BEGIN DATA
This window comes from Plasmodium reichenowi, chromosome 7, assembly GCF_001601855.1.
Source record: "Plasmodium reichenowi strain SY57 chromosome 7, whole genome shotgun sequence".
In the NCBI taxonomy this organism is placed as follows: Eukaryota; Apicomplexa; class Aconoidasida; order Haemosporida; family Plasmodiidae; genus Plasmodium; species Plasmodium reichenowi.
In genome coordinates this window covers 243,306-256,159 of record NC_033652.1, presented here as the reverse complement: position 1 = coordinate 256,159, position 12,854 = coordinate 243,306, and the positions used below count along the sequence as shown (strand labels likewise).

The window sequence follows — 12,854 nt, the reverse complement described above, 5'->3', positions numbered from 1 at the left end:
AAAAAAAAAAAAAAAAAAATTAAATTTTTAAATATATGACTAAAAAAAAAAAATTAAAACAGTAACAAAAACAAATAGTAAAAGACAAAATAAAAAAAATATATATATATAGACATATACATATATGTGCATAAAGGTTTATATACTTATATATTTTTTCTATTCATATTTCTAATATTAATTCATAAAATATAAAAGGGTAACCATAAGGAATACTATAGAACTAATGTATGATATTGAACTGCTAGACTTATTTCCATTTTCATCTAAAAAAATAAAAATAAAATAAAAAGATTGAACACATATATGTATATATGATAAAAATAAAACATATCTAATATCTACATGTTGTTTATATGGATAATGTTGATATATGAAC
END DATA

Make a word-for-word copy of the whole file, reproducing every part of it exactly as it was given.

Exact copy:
This window comes from Plasmodium reichenowi, chromosome 7, assembly GCF_001601855.1.
Source record: "Plasmodium reichenowi strain SY57 chromosome 7, whole genome shotgun sequence".
In the NCBI taxonomy this organism is placed as follows: Eukaryota; Apicomplexa; class Aconoidasida; order Haemosporida; family Plasmodiidae; genus Plasmodium; species Plasmodium reichenowi.
In genome coordinates this window covers 243,306-256,159 of record NC_033652.1, presented here as the reverse complement: position 1 = coordinate 256,159, position 12,854 = coordinate 243,306, and the positions used below count along the sequence as shown (strand labels likewise).

The window sequence follows — 12,854 nt, the reverse complement described above, 5'->3', positions numbered from 1 at the left end:
AAAAAAAAAAAAAAAAAAATTAAATTTTTAAATATATGACTAAAAAAAAAAAATTAAAACAGTAACAAAAACAAATAGTAAAAGACAAAATAAAAAAAATATATATATATAGACATATACATATATGTGCATAAAGGTTTATATACTTATATATTTTTTCTATTCATATTTCTAATATTAATTCATAAAATATAAAAGGGTAACCATAAGGAATACTATAGAACTAATGTATGATATTGAACTGCTAGACTTATTTCCATTTTCATCTAAAAAAATAAAAATAAAATAAAAAGATTGAACACATATATGTATATATGATAAAAATAAAACATATCTAATATCTACATGTTGTTTATATGGATAATGTTGATATATGAAC